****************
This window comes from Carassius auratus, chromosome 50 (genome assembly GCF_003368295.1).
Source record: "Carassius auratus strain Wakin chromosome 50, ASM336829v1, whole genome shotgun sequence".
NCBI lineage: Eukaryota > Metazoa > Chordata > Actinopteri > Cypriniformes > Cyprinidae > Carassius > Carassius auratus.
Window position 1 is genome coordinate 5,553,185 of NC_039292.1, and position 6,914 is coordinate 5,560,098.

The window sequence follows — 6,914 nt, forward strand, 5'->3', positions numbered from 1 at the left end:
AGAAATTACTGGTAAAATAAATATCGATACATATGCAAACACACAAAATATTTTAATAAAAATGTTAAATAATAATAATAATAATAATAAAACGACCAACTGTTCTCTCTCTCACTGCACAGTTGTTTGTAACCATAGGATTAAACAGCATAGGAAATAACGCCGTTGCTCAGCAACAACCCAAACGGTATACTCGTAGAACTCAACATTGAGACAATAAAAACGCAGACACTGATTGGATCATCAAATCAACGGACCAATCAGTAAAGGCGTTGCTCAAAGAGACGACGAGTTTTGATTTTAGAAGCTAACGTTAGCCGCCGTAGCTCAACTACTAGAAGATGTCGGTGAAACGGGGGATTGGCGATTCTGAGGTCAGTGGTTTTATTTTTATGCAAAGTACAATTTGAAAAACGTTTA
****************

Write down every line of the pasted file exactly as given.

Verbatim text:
This window comes from Carassius auratus, chromosome 50 (genome assembly GCF_003368295.1).
Source record: "Carassius auratus strain Wakin chromosome 50, ASM336829v1, whole genome shotgun sequence".
NCBI lineage: Eukaryota > Metazoa > Chordata > Actinopteri > Cypriniformes > Cyprinidae > Carassius > Carassius auratus.
Window position 1 is genome coordinate 5,553,185 of NC_039292.1, and position 6,914 is coordinate 5,560,098.

The window sequence follows — 6,914 nt, forward strand, 5'->3', positions numbered from 1 at the left end:
AGAAATTACTGGTAAAATAAATATCGATACATATGCAAACACACAAAATATTTTAATAAAAATGTTAAATAATAATAATAATAATAATAAAACGACCAACTGTTCTCTCTCTCACTGCACAGTTGTTTGTAACCATAGGATTAAACAGCATAGGAAATAACGCCGTTGCTCAGCAACAACCCAAACGGTATACTCGTAGAACTCAACATTGAGACAATAAAAACGCAGACACTGATTGGATCATCAAATCAACGGACCAATCAGTAAAGGCGTTGCTCAAAGAGACGACGAGTTTTGATTTTAGAAGCTAACGTTAGCCGCCGTAGCTCAACTACTAGAAGATGTCGGTGAAACGGGGGATTGGCGATTCTGAGGTCAGTGGTTTTATTTTTATGCAAAGTACAATTTGAAAAACGTTTA